Urban villages came about because while the city's officials acquired farmland for development, they left the farmers' residential land - their villages - alone. Farmers developed housing on these plots that they rented cheaply to migrants, providing much-needed affordable housing and other amenities to workers on low wages.
Mr Xie arrived in Shenzhen in 1992, the same year Deng completed his landmark Southern Tour of Wuchang, Shenzhen, Zhuhai and Shanghai, where he threw his weight behind economic reforms. The country's reforms had stalled in the aftermath of the June 4, 1989 Tiananmen incident in which hundreds - possibly thousands - died in the crackdown on pro-democracy demonstrations in Beijing. Deng's Southern Tour revitalised the reforms.
"In the 1970s, it was very different, people lived and worked in collectives. But with the reform and opening up, we had a choice to make a living for ourselves," said Mr Xie, who is from Ganzhou in Jiangxi province. In Shenzhen, he worked for a decade in a factory making plastic casings for electronics, and saved up enough money to set up his own renovation business, employing up to 10 workers each time he gets a project.
"How long will I stay here? I don't know, but I know in Shenzhen there will be opportunities, it just depends on whether you can grasp them," he said.
Millions of others thought so too, and crammed into the city, where they fuelled the economic boom.
THE HONG KONG FACTOR
Another factor responsible for Shenzhen's success is its proximity to Hong Kong, from which it drew ideas, capital and technology.
This was evident in Shekou, the first free-market industrial area set up in Shenzhen.
"When the Shekou Industrial Zone was being built, its way of management and the talents that ran the place were from Hong Kong," said Mr Brian Chen, who runs TAS, a social organisation that gives educational talks on Shekou's history.
The zone's founder, Communist Party cadre Yuan Geng, also learnt a thing or two about the free market when he was trying to get investors in Hong Kong to invest in the area.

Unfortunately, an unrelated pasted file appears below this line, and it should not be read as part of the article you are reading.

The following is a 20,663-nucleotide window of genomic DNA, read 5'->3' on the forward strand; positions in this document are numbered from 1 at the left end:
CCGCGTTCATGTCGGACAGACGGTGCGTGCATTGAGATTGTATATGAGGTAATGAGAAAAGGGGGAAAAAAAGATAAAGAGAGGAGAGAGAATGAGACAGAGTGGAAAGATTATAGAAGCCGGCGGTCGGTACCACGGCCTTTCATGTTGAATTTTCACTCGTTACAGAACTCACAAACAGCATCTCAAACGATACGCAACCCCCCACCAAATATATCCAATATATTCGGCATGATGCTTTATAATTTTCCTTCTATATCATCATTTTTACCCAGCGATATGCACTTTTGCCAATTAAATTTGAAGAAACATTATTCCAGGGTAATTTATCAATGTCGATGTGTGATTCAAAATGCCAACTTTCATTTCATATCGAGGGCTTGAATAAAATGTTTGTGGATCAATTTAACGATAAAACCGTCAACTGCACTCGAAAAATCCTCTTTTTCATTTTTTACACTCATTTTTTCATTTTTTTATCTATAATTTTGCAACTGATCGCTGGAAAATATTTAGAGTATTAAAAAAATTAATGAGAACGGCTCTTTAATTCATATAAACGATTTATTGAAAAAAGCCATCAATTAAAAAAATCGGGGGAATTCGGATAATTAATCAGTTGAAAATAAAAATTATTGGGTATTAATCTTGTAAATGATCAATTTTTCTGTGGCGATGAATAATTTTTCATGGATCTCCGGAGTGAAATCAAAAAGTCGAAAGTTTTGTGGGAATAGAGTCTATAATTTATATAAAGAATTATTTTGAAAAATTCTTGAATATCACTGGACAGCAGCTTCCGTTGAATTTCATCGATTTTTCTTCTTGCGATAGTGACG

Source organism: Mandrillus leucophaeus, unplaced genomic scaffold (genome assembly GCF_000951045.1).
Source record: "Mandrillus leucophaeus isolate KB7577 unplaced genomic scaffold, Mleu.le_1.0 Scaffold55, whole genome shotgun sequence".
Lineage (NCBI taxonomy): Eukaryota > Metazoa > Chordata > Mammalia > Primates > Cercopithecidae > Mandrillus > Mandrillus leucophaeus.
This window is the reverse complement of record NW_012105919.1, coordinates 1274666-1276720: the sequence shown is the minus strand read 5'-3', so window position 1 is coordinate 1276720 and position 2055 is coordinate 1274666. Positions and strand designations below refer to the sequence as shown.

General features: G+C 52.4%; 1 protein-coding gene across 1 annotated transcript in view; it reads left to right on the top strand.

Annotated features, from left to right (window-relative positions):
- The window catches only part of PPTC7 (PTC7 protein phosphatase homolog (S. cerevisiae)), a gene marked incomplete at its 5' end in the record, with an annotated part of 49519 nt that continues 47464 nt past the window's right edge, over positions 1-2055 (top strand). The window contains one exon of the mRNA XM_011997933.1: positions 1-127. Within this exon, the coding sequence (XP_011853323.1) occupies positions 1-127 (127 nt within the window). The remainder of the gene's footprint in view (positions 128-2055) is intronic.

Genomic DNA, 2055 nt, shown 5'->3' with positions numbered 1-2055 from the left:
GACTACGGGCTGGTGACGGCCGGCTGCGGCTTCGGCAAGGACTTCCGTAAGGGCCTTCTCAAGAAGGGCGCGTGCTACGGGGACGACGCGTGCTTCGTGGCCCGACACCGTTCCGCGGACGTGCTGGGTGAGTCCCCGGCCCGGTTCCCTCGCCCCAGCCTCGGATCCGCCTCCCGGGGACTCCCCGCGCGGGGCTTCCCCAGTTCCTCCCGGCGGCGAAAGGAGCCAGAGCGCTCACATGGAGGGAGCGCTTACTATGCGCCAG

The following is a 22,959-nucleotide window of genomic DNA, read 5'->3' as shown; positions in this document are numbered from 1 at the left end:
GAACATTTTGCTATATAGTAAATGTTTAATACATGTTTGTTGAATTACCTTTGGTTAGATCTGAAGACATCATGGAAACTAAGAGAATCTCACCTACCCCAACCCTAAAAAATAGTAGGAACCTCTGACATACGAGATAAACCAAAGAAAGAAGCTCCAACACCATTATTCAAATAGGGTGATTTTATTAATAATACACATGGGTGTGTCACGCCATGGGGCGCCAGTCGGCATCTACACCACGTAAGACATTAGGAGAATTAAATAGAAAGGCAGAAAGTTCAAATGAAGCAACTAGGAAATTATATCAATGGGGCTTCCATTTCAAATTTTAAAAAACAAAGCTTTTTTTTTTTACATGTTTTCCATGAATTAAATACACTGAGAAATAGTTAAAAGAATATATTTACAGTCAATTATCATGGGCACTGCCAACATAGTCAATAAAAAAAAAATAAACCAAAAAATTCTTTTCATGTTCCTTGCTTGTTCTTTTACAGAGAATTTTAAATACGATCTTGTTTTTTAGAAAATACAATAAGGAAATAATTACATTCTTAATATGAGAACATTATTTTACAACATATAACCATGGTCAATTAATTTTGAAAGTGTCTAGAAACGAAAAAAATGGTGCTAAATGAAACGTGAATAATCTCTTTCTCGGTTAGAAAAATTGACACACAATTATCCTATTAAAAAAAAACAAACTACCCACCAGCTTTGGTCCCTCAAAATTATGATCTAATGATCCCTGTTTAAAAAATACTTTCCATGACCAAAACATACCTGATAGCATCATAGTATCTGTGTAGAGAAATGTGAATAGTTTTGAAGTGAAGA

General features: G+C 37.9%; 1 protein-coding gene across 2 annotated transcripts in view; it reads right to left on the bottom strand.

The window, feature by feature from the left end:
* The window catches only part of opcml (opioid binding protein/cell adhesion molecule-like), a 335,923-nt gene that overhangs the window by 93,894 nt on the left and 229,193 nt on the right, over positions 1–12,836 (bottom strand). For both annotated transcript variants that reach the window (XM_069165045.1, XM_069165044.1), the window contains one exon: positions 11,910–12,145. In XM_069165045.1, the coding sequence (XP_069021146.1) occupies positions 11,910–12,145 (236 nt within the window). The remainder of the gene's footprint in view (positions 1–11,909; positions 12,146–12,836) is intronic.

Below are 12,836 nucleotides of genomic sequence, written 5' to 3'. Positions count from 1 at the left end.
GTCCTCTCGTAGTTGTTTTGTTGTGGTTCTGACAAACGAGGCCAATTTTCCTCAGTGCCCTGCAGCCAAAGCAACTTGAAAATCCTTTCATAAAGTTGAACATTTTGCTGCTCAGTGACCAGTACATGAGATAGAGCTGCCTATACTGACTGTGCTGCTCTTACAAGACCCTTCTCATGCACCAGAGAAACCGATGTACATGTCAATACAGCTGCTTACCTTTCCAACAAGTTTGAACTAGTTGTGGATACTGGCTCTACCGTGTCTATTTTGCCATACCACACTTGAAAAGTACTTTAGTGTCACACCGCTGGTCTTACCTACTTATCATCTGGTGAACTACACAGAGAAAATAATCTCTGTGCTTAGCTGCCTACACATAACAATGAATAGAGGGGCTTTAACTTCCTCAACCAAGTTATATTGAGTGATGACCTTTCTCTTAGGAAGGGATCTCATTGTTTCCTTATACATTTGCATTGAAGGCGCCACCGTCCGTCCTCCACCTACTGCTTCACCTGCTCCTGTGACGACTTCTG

"Shekou has a well-known slogan - Time is money, efficiency is life - the first part of the slogan is something Yuan Geng learnt dealing with investors in Hong Kong," said Mr Chen.
Professor Li Jinkui, senior research fellow at the China Development Institute, a Shenzhen-based think-tank, noted that in the days before reforms began, Shenzhen was still a farming society.
It was a far cry from Hong Kong which - ruled by the British as a colony from 1841 to 1997 - was an advanced industrialised society, with access to Western tech-nology and capital.
He compared this difference to a "waterfall between civilisations" - once the doors were open, technologies and capital rushed in like water and, coupled with the plentiful labour on the mainland, powered the growth of Shenzhen.
"Of the four SEZs, Shenzhen is the closest to Hong Kong, and this favourable position gave it a rare advantage," said Prof Li.
These factors led Shenzhen's GDP to grow a ferocious 22.6 per cent annually on average from 1979 to 2016, and last year it grew 8.8 per cent, higher than the national growth rate of 6.9 per cent.
PRICE OF PROGRESS
But the city's progress has also left some people trying to catch up.
Madam Shen Xia, 38, who makes a living selling yellow wine in Nantou, said her rent has increased five-fold since she came to Shenzhen in 2001.
"The city is getting too expensive for migrants like me. If it keeps going up, I think I will have to go home," said Madam Shen, who is from Meizhou, another city in the same province.
Other migrants have also paid a price for helping build a city from nothing.
More than 600 workers from neighbouring Hunan province are petitioning the city's government for compensation. They had developed silicosis, an incurable lung disease caused by prolonged inhalation of airborne silica dust, when working on construction projects in Shenzhen.
Even so, the city has not lost its attraction - it continues to pull in people from all over China, these days often professionals in its technology or financial sector.
"Most of the people here are originally from elsewhere, so Shenzhen is inclusive, it's a city of young people, not like Beijing or Shanghai," said computer systems engineer Chen Yongbin, 28, explaining why he came to Shenzhen from Jiangxi province five years ago.
Mr Chen, who has two children, has put down roots in Shenzhen and said he intends to stay for the long haul.
The poet Lu Xun compared hope to a path in the countryside - where once there was no path, after people begin to pass, a way appears.
For 40 years, millions in China have been drawn south to Shenzhen by the economic reforms that began there.
The city might have once been a muddy country road, but for the efforts of Mr Chen and the millions of others who came before him, it is now a wide boulevard.